Guacamelee is both a PS3 and Vita game, and supports cross-buy, cross-save, cross-control, cross-everything. However, this review will only take into account the Vita game, so it will not mention the multiplayer mode, which is only in the PS3 version. Just be aware that if you buy Guacamelee you will get the PS3 version with multiplayer also. Other than that, the games are basically the same.
In Guacamelee, you play as an avacado farmer turned luchador, out to rescue el Presidente’s daughter from the evil Calaca. In order to do that, you must battle through skeletons, evil cacti, “chupacabras,” and all other manners of things who are dead set on stopping you. Hahaha. Haha. Ha. Kill me.
Guacamelee has everything I look for in an indie game, from over-the-top character designs to not-so-subtle references with solid gameplay mechanics at its core. The characters are all unique, from the bad guy with his head forever aflame to the goat-man who teaches you you special moves when you destroy his statues.
The thing that most impressed me about Guacamelee was the combat. It makes up the heart of the game, and does it well. Along with your basic attack, which you can string together in a three-hit combo, you also have throws, which serve as finishing moves, and colorful special moves which you unlock as you progress through the game and can be used both in and out of combat. I found it interesting that the creators had originally implemented blocks, holds, and charge-up moves, but they were dropped. Honestly though, Guacamelee gives you more than enough ways to kill something. And really, who ever actually blocks anyway?
I also really appreciated Guacamelee’s respawn system. Normally when you die you respawn at your last checkpoint, as you would expect. However, in areas with lots of platforms and no floor, where missing one jump means death, Guacamelee returns you to the last platform you touched before death. This prevents quite a lot of the frustration that I associate with these kinds of games, which was a major plus for me.
I was a bit disappointed with Guacamelee’s boss fights. After battling the first boss, which used a multitude of attacks and got harder once you brought down her health, and the second boss, who had a gun and summoned minions to kill you, the third and last bosses both seemed sort of uninspired. They were both strong, but after maybe three battles I had memorized their cues to attack and could beat them easily. They didn’t have any unpredictability factor, so it was more a question of doing the same thing over and over than using skill.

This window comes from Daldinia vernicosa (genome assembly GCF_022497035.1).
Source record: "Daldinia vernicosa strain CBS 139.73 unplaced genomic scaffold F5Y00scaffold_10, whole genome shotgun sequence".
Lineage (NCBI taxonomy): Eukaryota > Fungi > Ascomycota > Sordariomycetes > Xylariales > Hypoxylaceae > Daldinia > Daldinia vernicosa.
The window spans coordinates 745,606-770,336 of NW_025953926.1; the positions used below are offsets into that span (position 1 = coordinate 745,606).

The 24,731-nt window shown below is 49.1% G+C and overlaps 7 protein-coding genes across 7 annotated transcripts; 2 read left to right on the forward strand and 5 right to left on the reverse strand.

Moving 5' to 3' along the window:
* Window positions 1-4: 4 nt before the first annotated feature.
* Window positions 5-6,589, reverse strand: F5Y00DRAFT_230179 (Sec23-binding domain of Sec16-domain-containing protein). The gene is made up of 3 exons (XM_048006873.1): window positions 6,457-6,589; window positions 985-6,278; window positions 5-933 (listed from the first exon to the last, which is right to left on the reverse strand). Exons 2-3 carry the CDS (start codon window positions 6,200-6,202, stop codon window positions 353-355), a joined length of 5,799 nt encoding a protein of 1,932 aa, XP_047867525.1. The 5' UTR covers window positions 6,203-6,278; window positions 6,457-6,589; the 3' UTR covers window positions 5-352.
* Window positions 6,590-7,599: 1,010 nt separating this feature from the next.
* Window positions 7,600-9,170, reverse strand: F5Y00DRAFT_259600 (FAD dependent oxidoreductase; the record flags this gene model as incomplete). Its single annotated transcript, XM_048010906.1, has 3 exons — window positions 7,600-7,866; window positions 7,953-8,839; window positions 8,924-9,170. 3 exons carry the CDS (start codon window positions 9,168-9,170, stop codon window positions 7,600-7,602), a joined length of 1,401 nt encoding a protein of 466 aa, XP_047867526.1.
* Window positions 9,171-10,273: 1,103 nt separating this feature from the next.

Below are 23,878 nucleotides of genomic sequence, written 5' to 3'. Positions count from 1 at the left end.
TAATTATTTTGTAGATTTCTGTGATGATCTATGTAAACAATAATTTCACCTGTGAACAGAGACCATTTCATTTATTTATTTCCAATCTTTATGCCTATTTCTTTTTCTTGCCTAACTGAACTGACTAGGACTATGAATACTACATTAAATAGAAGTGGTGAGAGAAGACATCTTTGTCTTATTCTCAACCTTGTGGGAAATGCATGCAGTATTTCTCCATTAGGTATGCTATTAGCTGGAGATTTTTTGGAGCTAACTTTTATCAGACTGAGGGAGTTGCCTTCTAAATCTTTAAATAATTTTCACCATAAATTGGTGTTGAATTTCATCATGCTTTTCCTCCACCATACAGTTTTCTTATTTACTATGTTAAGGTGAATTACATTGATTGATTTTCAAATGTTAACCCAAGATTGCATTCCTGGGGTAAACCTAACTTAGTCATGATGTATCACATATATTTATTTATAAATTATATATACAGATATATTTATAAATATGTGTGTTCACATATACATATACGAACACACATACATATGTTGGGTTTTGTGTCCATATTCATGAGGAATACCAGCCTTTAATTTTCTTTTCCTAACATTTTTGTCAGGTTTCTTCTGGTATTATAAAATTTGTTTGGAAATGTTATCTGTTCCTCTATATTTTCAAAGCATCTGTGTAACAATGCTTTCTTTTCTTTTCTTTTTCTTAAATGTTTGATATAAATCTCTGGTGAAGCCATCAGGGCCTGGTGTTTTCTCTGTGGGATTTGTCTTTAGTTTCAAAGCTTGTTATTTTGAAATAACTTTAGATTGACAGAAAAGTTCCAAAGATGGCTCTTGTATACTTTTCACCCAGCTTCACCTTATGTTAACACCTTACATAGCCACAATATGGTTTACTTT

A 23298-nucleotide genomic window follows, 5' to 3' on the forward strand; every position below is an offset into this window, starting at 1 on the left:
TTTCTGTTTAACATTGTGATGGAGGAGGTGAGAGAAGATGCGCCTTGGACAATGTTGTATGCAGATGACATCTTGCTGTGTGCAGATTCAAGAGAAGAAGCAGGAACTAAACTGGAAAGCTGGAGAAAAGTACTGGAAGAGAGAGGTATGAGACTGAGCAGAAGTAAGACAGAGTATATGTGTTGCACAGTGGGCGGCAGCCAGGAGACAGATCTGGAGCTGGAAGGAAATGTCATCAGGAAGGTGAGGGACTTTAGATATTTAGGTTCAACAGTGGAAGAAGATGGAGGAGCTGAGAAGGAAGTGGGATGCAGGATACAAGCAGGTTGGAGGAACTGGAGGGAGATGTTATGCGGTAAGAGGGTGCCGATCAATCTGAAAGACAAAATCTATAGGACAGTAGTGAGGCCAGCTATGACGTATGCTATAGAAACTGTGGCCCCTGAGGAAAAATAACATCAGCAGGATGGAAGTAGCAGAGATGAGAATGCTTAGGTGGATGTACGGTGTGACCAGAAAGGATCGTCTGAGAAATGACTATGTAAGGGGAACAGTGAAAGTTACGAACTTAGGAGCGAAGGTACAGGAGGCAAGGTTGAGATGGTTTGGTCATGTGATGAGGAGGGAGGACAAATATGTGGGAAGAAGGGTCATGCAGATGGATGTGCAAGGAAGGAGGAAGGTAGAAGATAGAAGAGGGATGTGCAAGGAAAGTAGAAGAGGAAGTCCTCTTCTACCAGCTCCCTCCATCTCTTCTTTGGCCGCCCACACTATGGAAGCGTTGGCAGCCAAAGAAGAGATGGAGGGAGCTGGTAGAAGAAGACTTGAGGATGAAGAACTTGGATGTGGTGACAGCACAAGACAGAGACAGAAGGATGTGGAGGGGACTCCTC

Guacamelee uses the dimension swapping feature well. Switching to either the world of the dead or back to the world of the living feels smooth, and you’ll find yourself using it constantly, even while in mid-jump or in combat.
One thing Guacamelee gets spot on is atmosphere. The world of the living is vivid, colors straight out of a Mexican fairy tale. The towns are filled with people, the music is light. Then, when you swap to the world of the dead, everything takes on a sadder, purpler tinge. The music also becomes sadder. The people in the towns disappear, replaced by one or two dead souls.
Guacamelee is easily one of the best Mexican-themed video games out there. Actually, I can’t think of very many Mexican-themed video games off the top of my head, so I guess that doesn’t mean much. All things aside though, Guacamelee is a fun, quick-talking, Metroid-vania style platformer, where you can turn into a chicken, which should convince you right there.
I swear though, every time I learned a new special move I thought I was going to have a seizure.